Browsing Tag: ZA003

Captain Heather Ross stands next to ZA003 at the Museum of Flight

Captain Heather Ross stands next to ZA003 at the Museum of Flight

(Editor’s note: During the festivities surrounding the recent 787 test model handover at the Museum of Flight in Seattle, NYCAviation was granted an exclusive interview with Heather Ross who is one of the head 787 test flight pilots.)

NYCAviation (NYCA): Before the Dreamliner, what other aircraft did you fly?

Heather Ross (HR): I flew on the 737 program as the production chief pilot for Boeing, but overall I have flown on the 747, 757, 767 and 777. Before I joined Boeing I served in the Air Force in the T-37 and T-38 training aircraft before switching over to the C-5 Galaxy as my main mission plane before I transitioned to the C-141 Starlifter. After that I joined United Airlines flying the 747 and 727 as a flight engineer before getting upgraded to a first officer on the 737.

NYCA: So out of all those airplanes, which has been your favorite?

HR: Oh gosh, that’s a tough one. There is a real tendency under the wing of this airplane (ZA003) to say this airplane. It’s a great airplane; it really is. I love this plane but I love the 737 too, so it’s really a tough choice.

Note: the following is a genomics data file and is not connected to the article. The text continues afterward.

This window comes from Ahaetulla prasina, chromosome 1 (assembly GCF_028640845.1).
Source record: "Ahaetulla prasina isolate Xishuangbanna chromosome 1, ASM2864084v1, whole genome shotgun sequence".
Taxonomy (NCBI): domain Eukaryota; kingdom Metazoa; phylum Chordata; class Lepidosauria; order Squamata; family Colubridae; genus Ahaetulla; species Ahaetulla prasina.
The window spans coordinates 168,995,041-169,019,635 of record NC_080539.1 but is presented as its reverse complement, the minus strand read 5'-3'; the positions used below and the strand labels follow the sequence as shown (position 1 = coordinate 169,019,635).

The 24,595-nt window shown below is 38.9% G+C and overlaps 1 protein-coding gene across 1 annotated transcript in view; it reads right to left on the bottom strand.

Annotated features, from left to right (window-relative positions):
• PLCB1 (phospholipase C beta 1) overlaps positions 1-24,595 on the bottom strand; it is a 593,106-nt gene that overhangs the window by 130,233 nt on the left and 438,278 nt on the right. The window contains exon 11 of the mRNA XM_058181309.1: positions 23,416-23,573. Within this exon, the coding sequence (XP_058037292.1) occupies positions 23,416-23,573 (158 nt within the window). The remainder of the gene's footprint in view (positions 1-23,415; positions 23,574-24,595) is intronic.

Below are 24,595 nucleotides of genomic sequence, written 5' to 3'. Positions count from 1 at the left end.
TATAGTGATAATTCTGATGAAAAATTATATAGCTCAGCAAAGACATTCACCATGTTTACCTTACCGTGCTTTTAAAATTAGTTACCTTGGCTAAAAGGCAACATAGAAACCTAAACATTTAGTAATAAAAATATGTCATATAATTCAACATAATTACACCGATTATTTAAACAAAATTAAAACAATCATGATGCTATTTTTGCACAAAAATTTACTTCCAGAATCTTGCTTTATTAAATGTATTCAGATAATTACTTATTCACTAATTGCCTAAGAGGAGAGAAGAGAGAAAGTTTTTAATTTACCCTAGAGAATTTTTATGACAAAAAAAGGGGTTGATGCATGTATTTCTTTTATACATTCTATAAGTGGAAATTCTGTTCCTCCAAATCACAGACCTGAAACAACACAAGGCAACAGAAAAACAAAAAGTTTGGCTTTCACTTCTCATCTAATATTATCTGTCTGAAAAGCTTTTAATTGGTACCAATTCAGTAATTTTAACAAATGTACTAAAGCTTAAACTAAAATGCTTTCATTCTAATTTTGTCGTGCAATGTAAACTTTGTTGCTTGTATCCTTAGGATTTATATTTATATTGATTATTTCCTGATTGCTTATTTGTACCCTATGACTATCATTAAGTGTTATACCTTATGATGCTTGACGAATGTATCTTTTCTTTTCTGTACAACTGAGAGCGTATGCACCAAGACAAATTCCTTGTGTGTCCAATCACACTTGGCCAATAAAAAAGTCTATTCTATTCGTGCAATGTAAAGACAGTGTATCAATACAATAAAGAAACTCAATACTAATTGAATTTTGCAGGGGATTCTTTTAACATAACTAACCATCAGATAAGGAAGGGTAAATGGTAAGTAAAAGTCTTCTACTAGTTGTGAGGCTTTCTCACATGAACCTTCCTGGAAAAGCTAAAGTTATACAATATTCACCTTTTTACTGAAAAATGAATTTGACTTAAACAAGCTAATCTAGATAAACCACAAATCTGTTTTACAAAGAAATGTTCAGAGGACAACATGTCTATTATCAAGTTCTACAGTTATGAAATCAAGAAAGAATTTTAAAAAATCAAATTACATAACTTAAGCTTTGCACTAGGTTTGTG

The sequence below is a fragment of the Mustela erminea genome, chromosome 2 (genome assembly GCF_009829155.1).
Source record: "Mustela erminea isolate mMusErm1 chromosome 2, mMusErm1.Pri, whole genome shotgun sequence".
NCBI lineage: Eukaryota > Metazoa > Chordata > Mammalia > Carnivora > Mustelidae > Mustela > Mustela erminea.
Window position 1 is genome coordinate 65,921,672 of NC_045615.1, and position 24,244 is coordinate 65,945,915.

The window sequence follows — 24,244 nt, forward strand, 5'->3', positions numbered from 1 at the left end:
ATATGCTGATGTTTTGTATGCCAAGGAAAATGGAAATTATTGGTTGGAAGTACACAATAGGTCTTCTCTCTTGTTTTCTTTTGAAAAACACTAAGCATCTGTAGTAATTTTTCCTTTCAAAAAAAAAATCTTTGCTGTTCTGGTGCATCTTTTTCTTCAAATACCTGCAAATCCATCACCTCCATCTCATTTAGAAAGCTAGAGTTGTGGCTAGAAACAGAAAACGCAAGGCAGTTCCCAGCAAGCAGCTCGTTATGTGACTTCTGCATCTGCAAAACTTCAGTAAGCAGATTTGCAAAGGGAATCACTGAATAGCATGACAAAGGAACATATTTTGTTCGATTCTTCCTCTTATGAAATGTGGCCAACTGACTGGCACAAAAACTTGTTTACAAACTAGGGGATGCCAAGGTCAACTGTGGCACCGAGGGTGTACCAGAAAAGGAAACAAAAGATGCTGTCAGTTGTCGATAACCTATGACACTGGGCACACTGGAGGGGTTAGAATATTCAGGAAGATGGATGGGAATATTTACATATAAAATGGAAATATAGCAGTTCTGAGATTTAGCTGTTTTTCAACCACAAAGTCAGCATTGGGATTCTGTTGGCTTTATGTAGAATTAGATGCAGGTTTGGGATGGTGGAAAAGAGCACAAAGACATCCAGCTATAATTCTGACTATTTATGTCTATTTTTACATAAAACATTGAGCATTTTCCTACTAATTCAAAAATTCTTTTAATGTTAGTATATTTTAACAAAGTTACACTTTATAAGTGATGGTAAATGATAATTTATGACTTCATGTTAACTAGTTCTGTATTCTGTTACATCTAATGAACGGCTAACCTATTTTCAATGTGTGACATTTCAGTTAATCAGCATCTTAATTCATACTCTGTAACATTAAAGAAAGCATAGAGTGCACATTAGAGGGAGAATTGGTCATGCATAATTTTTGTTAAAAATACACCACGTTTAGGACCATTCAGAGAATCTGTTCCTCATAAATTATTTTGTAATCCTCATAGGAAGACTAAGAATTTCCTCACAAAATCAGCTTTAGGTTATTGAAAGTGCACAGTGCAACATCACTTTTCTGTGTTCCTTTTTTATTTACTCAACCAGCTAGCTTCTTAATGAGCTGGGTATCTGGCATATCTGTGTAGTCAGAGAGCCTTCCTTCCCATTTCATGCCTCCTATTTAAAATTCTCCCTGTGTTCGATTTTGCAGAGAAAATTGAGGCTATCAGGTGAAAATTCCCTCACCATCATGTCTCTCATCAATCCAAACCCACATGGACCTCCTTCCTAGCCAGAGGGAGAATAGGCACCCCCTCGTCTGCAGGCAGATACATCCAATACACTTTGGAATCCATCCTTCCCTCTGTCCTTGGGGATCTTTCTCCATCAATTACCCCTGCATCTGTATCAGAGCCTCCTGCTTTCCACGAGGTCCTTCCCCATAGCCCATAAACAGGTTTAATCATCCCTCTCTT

NYCA: How does the Dreamliner compare to other Boeing aircraft, and what’s it like to fly the dream?

HR: It’s named appropriately, for one; the aircraft really is a dream to fly. It’s very easy and makes all of us pilots look good. The flight controls do a wonderful job of basically rejecting turbulence and upset so the ride is very, very smooth. Since we’re standing under the Dreamliner, it’s obvious we’ve flown this airplane all over the world; in fact, a couple times around. I can tell you even on 16- and 17-hour flights I don’t feel as fatigued as I would on any other airplane. The cabin pressure is much lower, and the humidity is much higher so you don’t feel dried out. It’s just a real comfortable plane to fly not only as a crew member and pilot but also as a passenger.

Continue reading On the Flight Deck with 787 Test Pilot Heather Ross on NYCAviation.com

Over the past week I have been receiving many different press releases from Boeing – most of which I wanted to share, but haven’t had the time to give them the attention that they deserve. To make sure that they all get a little attention, I decided to do this round up to touch base on what’s going on with Boeing. There are a few more story lines that I hope to go into a bit more detail over the next few days, but for now…